For a long time, we say nothing, just watch the spider as it inches its way along the quilt. It disappears into a fold, reappears, and continues toward the footboard, along the side rail, onto the bed leg, and finally all the way down to the floor. It’s an itsy-bitsy dwarf spider—dark brown with a bulbous belly that looks soft to the touch. It traces its way along the floorboards and eventually disappears into a crack in the molding. For a long time after, I sit there frozen and don’t dare go to sleep, even though Guðrún’s being nice to me. She strokes my hair and says I’ll be safe while I sleep. But she doesn’t understand what it is that I’m afraid of.   

After this, I stop complaining about the quiet hour.




Karen says she’s seen it when the souls begin their perambulations. Everyone shares a single bedroom at her house. Her brother is always early to bed, she says. I have my doubts. Karen’s brother is a teenager, like Guðrún, and she always goes to sleep long after I do.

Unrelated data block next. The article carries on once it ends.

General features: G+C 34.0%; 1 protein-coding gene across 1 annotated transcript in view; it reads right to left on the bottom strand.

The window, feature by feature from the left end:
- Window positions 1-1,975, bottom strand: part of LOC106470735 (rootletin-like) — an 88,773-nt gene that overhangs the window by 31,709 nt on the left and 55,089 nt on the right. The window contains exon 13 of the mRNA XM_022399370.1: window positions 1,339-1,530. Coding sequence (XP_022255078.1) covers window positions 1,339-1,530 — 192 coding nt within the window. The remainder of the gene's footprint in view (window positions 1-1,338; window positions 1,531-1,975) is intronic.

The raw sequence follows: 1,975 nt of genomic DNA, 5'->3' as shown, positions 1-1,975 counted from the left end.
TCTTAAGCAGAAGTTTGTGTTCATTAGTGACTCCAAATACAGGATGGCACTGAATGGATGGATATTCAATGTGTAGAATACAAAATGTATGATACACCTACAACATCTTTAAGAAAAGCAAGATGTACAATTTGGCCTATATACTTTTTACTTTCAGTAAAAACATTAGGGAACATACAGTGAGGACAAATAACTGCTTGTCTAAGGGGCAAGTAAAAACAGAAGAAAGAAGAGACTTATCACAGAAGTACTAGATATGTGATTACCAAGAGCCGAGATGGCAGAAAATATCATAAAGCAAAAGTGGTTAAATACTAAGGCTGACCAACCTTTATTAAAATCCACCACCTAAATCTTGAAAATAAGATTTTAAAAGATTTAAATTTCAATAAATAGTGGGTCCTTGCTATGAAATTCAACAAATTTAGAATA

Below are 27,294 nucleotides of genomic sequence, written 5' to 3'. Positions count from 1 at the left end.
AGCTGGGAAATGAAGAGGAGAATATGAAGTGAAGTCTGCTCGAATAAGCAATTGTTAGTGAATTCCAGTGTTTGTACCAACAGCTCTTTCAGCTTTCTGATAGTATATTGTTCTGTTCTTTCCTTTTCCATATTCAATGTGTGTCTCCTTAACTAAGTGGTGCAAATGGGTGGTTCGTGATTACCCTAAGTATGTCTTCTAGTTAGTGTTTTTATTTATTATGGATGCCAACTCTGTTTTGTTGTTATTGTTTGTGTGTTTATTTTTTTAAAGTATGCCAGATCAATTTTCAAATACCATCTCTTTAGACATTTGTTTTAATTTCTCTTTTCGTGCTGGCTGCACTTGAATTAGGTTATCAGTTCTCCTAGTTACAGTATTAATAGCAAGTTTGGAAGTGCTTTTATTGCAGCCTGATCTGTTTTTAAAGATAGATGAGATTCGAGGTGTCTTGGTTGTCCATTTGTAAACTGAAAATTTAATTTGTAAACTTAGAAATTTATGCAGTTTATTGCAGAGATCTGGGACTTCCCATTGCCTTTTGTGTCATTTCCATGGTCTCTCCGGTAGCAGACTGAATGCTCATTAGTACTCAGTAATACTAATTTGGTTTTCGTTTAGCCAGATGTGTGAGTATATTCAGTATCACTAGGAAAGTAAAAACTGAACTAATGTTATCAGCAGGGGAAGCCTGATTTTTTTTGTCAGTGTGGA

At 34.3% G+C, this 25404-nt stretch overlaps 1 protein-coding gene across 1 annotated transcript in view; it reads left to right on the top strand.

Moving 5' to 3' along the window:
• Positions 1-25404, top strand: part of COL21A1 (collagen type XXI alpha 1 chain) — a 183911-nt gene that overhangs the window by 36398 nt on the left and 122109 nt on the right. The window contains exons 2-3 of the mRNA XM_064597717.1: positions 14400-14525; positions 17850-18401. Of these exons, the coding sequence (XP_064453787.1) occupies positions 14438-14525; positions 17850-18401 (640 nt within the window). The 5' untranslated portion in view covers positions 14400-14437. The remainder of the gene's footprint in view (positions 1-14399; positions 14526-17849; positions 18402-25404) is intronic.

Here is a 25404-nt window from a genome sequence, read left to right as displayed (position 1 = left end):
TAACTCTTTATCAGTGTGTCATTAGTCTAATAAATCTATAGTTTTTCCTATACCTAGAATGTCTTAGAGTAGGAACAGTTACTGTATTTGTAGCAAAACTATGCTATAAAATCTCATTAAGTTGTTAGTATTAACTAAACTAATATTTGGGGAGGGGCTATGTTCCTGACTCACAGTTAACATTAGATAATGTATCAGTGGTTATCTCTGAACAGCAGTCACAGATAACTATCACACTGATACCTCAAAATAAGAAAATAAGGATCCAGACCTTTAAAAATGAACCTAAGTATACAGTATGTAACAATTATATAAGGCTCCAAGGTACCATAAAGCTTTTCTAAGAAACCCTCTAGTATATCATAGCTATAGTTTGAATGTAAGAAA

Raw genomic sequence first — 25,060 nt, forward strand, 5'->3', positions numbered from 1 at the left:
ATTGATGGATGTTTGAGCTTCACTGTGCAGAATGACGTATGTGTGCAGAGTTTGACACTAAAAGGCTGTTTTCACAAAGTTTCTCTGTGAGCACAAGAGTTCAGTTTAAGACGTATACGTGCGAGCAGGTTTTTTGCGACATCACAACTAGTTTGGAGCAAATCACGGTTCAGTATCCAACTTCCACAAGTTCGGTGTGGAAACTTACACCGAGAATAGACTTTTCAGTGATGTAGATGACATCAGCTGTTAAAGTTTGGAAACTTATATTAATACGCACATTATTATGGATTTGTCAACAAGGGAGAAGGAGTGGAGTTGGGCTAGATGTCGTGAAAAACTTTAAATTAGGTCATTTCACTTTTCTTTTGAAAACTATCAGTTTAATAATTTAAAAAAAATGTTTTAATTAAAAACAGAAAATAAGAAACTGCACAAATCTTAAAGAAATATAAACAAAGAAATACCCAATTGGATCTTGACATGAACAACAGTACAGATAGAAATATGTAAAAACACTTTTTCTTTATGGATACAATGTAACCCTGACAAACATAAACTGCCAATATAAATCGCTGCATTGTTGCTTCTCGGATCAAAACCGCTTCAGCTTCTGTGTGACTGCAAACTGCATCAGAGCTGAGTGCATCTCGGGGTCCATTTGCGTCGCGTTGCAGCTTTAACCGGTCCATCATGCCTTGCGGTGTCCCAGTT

But then there’s Angela. She’s so little that she’s always having to lie down. Karen tucks her in, sings until she sees her little sister nod off. Once her eyelashes are resting on her cheek, says Karen, it’s only a few minutes before she sees the soul come crawling out of Angela’s left ear. It spins a delicate thread, tiptoes weightlessly up the wall, and finds its way out through an open window. I shudder. What color is it? I ask Karen. Black, she says. Tiny, furry, and black as coal.




Guðrún never has time to play in the lava field with me anymore. I try to get her to come down to the beach for a salt scrub from the wind, but she’s busy. She sits in the big easy chair in the living room and reads. Angela’s sick, so Karen doesn’t come out either. The streets are empty and bathed in harsh sunlight. The wind is biting. I forgot to bring mittens, so my hands turn red and stiff in the cold. I walk all around the village but don’t run into anyone. Snot leaks onto my upper lip and I feel sorry for myself. I come home very late.